EARL BUFORD ELLINGTON was born near Lexington, Mississippi, and studied religion at Millsaps College in Jackson, Mississippi. He spent eight years as a salesman for International Harvester, bought a farm in 1942, and traveled the state for for the Farm Bureau Insurance System. In 1948 Ellington was elected to the state legislature, representing Marshall County. After Frank Clement was elected governor, Ellington became commissioner of agriculture, a position he held from 1953 to 1958. When Clement could not succeed himself as governor in 1958 Ellington ran and was elected. He served as Governor of Tennessee from 1959 to 1963. During his tenure, Governor Ellington chaired the Southern Governors Association from 1961 to 1962; served on the National Governors Association Executive Committee from 1961 to 1962 and from 1967 to 1968; and chaired the National Governors’ Association from 1968 to 1969. After his four-year term as governor, he sat out the 1962 race as required by the state constitution, and once again Frank Clement was elected governor. Ellington served as vice president of the Louisville-Nashville Railroad until he took a position in President Johnson’s civil rights program. He was reelected governor in 1966 and served from 1967 until 1971. Shortly after leaving the governor’s office, Ellington died while playing golf in Florida. He was buried in Lone Oak Cemetery in Lewisburg, Tennessee.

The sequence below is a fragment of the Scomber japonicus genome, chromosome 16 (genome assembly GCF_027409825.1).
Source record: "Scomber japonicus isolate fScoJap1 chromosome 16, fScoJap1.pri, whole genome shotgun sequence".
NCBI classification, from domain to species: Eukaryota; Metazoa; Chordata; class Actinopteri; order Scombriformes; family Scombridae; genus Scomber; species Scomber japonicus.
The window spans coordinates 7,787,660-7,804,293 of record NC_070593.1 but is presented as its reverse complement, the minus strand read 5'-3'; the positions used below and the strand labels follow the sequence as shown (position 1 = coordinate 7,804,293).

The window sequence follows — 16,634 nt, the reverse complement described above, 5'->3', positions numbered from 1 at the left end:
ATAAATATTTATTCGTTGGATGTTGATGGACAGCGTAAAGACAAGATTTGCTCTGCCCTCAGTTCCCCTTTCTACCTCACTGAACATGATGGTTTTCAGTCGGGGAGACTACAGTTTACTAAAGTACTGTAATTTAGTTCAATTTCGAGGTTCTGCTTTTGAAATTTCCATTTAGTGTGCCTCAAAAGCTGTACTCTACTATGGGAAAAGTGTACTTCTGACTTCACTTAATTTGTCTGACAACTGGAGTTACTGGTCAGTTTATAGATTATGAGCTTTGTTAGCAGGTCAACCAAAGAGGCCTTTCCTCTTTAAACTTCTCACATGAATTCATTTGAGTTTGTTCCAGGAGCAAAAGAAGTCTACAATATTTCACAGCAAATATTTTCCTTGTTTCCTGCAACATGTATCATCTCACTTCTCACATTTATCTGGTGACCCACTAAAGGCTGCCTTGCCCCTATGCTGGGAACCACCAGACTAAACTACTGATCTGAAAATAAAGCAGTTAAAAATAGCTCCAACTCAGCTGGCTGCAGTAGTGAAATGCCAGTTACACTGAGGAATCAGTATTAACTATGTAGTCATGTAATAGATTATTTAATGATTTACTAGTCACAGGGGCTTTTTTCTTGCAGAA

Governor Buford Ellington Papers (First Term, 1959-1963) at Tennessee State Library and Archives.
Governor Buford Ellington Papers (Second Term, 1967-1971) at Tennessee State Library and Archives.
Governors of the American States, Territories and Commonwealths, National Governors' Association, 1970.
Langsdon, Phillip, Tennessee: A Political History.
Philips, Margaret I. The Governors of Tennessee. Gretna, LA: Pelican Publishing Company, 2001.
Sobel, Robert, and John Raimo, eds. Biographical Directory of the Governors of the United States, 1789-1978, Vol. 4. Westport, CT: Meckler Books, 1978. 4 vols.